Need the Mental Toughness of a Navy SEAL

Recently, I have been reading a book by Marcus LuttrellA Lone Survivor.  Marcus was part of Navy SEAL Team 2 that came under attack in Afghanistan.  Marcus was the lone survivor of the six man team.

The book is very well written.  One of the interesting sections was about Navy SEALs BUD/s training.  Essentially, the weed out trials for the SEALs.  Marcus goes into detail the physical and mental pain they were put through.  Looking back he realizes it wasn’t to just weed men out of the group to keep the best of the best.  It was to prepare the elite fighting teams to be able to work, think and react under extreme pressure with the precision of a fine tuned instrument.  The SEALs would no be distracted from the physical pain and their surroundings.  They would think and react as they had been taught.  This mental toughness was what would get them through anything and make the SEALs stand apart.

This made me think of some of the legendary stories of Taiichi Ohno.  Stories of him leaving a guy standing in a circle to observe with no break until he came back.  Or calling in a team leader to his office and then berating them for leaving their team on the line.  While on the surface this seems very harsh, at least that is the way I reacted, he was driving home his points.  Taiichi Ohno was getting his people to be able to think and react under the pressure of delivering product on time in a cost efficient way and at the highest quality.

As lean implementers, we have to be able to think and react under the pressure of senior to middle management to shop floor employees questioning what we are doing.  We have to be tough mentally.  Not willing to quit if we are going to eventually change their minds and see the waste.  We have to be prepared for any question or situation that may come our way and react calmly and swiftly.

While people may understand the lean concepts, not everyone puts them into practice.  Part of it is because you have to mentally tough to go against what others are  doing.  Day after day.  Sometimes it feels like you are beating your head against a concrete wall, but we can’t quit.  We keep pushing and eventually things will break through.  And that will be a great day.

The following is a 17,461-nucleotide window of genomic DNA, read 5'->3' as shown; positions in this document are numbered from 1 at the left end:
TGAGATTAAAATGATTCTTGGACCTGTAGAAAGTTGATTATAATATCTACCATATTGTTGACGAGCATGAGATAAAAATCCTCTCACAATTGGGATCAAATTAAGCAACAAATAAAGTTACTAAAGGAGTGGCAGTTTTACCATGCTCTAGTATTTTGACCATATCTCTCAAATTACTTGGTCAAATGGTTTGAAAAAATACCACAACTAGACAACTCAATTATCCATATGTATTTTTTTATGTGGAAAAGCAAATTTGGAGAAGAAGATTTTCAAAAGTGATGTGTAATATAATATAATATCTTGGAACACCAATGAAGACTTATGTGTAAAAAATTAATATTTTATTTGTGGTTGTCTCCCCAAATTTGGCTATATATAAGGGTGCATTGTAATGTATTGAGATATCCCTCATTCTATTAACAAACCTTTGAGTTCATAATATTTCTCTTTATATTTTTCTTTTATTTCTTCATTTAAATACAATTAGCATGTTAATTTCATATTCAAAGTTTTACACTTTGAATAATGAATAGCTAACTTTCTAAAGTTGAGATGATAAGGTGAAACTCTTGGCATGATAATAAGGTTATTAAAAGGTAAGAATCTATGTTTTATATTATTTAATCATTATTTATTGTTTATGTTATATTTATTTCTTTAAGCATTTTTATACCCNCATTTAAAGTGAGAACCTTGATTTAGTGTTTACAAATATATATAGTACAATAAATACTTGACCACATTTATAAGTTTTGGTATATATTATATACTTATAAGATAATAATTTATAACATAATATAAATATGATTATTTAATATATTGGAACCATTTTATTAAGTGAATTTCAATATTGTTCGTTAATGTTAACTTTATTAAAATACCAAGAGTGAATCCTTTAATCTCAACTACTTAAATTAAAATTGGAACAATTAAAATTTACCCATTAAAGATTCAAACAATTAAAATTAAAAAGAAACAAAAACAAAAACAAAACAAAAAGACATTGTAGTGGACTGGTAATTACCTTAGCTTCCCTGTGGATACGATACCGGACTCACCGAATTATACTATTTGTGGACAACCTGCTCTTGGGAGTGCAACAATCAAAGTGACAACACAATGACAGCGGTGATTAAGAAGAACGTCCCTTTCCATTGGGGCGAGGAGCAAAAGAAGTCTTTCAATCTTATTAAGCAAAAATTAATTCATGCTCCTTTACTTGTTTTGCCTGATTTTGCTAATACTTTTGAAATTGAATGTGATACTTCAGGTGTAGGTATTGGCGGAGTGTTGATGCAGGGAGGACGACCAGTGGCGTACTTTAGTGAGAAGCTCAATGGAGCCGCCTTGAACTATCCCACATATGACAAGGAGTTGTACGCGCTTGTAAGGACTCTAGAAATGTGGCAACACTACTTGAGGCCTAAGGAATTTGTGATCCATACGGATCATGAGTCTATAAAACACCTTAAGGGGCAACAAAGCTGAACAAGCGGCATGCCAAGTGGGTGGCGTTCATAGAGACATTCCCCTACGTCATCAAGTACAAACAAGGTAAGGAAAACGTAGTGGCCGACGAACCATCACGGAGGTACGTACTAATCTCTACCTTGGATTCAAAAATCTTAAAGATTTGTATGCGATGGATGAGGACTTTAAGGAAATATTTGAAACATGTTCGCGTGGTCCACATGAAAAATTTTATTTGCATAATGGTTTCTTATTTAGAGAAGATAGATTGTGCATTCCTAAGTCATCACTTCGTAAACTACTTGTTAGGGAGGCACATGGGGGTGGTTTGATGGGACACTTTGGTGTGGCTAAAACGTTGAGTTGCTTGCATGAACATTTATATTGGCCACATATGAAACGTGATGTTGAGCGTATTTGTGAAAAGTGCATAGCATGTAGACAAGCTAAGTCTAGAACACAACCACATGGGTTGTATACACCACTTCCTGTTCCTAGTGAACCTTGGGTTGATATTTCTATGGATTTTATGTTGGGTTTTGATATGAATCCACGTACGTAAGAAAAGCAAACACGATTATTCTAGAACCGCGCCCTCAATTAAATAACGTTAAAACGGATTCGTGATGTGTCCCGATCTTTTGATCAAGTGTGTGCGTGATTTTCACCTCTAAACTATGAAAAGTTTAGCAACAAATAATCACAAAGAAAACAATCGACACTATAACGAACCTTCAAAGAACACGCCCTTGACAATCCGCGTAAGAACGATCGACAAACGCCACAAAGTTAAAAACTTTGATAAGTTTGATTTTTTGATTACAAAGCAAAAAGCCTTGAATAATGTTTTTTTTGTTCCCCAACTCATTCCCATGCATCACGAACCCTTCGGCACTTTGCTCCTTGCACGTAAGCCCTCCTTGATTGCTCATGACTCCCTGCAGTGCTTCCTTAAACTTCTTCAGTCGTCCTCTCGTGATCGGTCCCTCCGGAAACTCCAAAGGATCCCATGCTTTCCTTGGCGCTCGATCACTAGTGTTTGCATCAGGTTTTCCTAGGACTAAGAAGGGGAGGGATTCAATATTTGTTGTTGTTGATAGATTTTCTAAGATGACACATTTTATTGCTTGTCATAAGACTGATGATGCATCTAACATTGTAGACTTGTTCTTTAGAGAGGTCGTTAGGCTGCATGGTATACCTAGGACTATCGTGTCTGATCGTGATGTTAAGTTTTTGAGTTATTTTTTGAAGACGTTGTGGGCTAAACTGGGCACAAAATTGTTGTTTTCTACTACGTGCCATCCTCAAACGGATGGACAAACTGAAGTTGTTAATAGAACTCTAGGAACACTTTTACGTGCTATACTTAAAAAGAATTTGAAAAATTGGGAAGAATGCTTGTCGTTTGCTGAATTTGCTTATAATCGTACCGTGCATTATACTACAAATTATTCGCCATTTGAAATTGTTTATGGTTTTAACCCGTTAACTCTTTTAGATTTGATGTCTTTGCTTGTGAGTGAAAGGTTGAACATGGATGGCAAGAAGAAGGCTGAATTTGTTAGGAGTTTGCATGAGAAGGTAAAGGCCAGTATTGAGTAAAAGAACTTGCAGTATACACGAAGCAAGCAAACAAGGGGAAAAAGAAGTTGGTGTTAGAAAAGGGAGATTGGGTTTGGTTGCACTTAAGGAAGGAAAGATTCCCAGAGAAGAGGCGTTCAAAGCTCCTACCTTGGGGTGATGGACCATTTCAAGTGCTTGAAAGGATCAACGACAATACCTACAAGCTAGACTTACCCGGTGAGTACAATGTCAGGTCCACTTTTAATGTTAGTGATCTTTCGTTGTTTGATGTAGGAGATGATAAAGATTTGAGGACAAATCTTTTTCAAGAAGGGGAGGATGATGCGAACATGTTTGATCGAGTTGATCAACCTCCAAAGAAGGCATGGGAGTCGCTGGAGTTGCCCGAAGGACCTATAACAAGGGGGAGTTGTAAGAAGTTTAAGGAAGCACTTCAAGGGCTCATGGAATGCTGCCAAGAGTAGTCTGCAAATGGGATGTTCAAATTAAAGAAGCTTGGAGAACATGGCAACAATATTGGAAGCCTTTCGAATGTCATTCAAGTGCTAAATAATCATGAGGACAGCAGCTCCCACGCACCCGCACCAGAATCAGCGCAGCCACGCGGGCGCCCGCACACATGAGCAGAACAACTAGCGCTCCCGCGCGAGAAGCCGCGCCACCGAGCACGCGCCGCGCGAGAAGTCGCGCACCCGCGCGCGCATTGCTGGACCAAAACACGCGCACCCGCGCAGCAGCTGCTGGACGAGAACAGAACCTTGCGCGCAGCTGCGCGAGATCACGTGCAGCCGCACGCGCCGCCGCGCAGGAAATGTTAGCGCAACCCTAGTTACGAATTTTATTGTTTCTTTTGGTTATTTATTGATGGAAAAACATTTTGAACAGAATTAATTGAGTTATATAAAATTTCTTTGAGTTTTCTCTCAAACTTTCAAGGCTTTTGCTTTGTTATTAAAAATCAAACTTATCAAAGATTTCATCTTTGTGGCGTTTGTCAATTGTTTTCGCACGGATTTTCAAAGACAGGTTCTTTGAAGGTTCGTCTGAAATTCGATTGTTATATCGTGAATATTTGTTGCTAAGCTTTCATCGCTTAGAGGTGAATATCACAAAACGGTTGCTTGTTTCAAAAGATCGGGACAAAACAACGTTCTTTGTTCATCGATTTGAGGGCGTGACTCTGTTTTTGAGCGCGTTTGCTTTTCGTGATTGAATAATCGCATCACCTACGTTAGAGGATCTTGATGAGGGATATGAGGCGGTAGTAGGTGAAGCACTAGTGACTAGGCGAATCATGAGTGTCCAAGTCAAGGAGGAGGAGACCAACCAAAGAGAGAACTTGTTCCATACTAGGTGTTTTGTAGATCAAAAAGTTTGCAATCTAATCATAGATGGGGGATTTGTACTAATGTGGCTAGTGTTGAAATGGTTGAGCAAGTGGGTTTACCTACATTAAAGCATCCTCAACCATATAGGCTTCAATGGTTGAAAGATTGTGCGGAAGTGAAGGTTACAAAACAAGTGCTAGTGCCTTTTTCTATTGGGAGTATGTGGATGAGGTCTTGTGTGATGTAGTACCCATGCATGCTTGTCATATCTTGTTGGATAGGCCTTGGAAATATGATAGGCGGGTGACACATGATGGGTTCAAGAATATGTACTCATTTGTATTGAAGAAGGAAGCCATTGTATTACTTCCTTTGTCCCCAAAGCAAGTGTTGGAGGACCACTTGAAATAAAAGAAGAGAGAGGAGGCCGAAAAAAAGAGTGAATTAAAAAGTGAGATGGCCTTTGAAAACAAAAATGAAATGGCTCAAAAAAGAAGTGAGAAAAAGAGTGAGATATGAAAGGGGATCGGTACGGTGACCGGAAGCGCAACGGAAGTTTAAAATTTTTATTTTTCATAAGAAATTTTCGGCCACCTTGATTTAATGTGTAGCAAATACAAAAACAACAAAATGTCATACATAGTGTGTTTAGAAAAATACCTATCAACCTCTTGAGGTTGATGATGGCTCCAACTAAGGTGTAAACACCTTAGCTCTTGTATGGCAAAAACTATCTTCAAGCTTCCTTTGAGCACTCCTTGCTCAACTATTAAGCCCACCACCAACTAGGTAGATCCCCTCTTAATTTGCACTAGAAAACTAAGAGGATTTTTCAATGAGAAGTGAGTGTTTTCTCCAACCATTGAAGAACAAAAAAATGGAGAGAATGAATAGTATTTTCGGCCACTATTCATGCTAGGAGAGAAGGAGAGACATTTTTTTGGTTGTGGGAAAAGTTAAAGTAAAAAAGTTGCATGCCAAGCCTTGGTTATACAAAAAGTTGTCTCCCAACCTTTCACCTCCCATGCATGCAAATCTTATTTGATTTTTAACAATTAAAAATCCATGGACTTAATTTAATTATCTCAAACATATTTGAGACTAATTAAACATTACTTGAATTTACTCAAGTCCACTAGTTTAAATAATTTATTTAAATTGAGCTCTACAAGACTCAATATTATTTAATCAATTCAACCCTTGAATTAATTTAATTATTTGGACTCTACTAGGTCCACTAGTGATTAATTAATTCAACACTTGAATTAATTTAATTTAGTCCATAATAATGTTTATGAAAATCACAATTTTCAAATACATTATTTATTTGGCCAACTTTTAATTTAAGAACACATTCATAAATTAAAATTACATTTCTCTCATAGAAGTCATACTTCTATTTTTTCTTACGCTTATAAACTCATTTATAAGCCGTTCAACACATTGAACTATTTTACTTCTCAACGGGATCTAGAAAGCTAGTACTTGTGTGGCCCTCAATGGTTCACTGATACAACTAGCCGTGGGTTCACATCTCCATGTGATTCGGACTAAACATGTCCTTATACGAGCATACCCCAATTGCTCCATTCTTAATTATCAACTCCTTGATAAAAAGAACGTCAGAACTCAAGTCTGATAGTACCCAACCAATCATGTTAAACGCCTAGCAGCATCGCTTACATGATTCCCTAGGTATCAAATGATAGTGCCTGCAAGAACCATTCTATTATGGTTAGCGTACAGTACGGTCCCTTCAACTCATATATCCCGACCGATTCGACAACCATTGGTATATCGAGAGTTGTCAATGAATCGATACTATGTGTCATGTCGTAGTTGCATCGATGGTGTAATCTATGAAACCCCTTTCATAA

Note: By no means do I think lean implementers go through what Navy SEALs to, but the story got me thinking about the mental toughness it takes to make change happen.

Posted on February 7, 2012, in Leadership, Misc, People, Principles and tagged , , , , , . Bookmark the permalink. 2 Comments.

  1. Matt,
    First off, I loved the movie “Lone Survivor”. A very well made movie and well presented story of a few very remarkable individuals. I am currently an active duty military member (16 years and counting) and there are many challenges that I face on a daily basis in regards to improving processes and eliminating waste. It seems like on a daily basis I see the excessive amount of money that the government pays for various products and parts, I see money being wasted on new TV’s and office furniture because “if we don’t spend it this year, we won’t get it back next next year when we may actually need to buy new things”. A lot of the younger folks also see this behavior and often times raise concerns about this type of reckless spending in a time of fiscal constraints, budget cuts, sequestration, and personnel cuts. How do you get “buy-in” from subordinates in terms of process improvement, eliminating waste, and improving efficiency when many of those subordinates see the wasteful spending that occurs at the “top”?


    • Clifton, thanks for reading the blog. I hope you enjoy it.

      You bring up a problem as old as the budgeting itself. I have seen the same behavior in every company I have been a part of. People spending money because they are afraid that they won’t get it back the next year.

      This is a sign of upper level management not really understanding lean and process improvement. Yes, people should be recognized for coming in under budget and saving money but not buy cutting the budget the next year.

      Two things I can mention. First, they great thing about about lean is that you can apply it anywhere. Start with your span of control and get others to buy-in as you have successes. Always get your subordinates involved in the improvement and tell them to focus on what they can control. Not what they can’t. Have success and then determine the best way to being upper management along.

      Second, with budgets it is best to be proactive. I can’t speak from a military perspective, but from the companies that I have been in the organizations that get an increased or even a flat budget year-over-year are the ones that say, this is the work we are going to do and this is what it will cost to do it. If my budget goes down, so does what we can accomplish. Build in an improvement factor to your budget as well and try to align as best you can with what upper management is trying to accomplish.

      Thanks for your comments.

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